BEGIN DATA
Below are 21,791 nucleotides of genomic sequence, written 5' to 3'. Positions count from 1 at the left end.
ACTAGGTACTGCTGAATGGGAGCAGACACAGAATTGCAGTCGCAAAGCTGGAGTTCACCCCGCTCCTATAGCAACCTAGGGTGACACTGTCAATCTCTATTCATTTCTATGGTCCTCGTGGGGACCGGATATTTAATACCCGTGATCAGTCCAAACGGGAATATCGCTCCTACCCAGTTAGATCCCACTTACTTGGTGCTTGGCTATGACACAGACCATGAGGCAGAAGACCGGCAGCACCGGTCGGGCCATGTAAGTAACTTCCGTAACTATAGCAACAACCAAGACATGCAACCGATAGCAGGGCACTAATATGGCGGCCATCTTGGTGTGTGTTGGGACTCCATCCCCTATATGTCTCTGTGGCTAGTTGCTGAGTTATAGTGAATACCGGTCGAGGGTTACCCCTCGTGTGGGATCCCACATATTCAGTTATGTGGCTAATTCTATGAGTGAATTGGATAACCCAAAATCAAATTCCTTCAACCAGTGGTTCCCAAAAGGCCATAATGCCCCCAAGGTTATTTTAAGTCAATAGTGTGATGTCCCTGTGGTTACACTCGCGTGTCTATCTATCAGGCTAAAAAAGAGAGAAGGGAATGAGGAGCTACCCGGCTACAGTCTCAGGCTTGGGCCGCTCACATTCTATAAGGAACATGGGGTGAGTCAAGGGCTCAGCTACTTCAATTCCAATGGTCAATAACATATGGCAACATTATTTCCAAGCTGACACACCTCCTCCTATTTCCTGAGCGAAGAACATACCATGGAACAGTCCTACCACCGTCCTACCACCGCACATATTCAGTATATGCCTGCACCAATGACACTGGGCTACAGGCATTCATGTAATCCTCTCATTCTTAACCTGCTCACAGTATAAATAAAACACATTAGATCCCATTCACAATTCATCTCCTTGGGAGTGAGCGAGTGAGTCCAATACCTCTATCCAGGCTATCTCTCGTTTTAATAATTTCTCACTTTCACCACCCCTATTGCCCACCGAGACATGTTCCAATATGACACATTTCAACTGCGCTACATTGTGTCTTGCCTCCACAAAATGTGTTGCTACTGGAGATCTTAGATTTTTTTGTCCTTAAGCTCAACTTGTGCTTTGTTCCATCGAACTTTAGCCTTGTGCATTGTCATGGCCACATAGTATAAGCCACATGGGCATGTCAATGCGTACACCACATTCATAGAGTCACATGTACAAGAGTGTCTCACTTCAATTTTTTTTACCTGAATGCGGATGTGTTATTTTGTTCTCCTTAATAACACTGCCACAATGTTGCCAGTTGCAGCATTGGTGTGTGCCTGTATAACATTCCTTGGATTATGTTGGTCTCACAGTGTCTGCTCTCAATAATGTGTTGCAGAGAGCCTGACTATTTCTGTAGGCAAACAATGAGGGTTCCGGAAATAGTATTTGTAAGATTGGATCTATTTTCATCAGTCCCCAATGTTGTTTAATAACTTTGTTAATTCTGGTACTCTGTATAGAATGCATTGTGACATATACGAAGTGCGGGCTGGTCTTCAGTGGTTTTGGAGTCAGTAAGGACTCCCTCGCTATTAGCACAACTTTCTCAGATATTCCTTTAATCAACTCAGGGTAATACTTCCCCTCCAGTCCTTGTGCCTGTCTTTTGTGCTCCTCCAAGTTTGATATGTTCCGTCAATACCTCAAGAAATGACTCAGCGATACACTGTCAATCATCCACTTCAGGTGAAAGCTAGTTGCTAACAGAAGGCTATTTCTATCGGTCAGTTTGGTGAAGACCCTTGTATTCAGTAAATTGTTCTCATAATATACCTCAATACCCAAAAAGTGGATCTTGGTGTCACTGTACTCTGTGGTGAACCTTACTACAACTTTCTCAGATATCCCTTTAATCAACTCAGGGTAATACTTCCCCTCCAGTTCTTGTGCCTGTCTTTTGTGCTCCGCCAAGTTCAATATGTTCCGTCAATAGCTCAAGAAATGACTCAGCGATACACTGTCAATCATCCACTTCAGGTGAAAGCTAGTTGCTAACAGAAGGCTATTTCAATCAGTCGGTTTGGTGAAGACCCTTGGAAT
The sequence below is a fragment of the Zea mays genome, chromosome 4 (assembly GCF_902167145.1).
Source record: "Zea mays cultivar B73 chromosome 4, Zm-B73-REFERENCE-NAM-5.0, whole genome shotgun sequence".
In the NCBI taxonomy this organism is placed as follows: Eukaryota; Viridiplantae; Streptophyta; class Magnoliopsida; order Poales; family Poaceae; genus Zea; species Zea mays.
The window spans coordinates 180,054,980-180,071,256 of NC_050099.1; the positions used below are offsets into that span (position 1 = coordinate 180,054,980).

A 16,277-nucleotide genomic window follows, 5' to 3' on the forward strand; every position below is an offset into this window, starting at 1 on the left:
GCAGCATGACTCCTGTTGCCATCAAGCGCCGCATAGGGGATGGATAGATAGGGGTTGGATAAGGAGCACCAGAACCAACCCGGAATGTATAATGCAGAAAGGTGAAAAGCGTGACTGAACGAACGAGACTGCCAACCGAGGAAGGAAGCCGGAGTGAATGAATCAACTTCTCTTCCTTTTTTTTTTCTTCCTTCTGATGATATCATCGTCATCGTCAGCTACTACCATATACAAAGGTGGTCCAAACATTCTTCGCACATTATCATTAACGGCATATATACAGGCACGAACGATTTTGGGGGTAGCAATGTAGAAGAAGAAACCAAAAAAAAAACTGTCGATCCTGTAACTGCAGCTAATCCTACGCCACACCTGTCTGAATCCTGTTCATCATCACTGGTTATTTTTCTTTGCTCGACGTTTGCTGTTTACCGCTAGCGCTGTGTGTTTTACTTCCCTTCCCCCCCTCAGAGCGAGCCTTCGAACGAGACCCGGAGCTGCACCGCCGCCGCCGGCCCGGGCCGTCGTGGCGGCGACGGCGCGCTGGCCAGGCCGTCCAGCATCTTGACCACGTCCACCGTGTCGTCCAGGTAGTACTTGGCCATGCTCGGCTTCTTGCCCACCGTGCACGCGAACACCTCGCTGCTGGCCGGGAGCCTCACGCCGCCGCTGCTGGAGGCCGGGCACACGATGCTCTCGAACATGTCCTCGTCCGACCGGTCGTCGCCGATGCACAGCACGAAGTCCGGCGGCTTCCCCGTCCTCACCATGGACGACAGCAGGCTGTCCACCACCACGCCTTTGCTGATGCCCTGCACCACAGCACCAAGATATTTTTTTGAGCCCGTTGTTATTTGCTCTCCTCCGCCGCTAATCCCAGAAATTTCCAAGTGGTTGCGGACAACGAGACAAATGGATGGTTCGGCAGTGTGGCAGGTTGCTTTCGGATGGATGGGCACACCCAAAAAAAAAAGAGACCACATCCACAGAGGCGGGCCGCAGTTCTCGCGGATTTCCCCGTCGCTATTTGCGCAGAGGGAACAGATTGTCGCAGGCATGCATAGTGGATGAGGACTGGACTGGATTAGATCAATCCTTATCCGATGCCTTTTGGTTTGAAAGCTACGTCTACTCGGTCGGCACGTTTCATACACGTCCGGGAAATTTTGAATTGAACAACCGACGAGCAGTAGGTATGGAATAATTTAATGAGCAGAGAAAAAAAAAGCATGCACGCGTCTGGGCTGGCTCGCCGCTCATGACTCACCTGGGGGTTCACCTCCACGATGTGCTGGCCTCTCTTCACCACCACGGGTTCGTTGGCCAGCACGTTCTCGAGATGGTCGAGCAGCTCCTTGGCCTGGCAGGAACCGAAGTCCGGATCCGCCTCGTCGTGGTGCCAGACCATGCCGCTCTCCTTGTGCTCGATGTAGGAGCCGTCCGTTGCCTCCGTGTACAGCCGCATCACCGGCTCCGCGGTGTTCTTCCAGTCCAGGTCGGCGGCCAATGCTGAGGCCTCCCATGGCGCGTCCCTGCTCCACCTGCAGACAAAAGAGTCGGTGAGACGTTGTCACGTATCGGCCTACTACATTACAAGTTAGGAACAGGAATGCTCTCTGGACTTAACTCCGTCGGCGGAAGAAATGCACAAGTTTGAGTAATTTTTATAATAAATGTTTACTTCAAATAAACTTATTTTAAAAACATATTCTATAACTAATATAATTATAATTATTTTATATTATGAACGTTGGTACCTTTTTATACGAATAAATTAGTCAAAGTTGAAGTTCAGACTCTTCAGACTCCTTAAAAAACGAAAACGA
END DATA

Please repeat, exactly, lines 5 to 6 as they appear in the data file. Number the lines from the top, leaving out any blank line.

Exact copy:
In the NCBI taxonomy this organism is placed as follows: Eukaryota; Viridiplantae; Streptophyta; class Magnoliopsida; order Poales; family Poaceae; genus Zea; species Zea mays.
The window spans coordinates 180,054,980-180,071,256 of NC_050099.1; the positions used below are offsets into that span (position 1 = coordinate 180,054,980).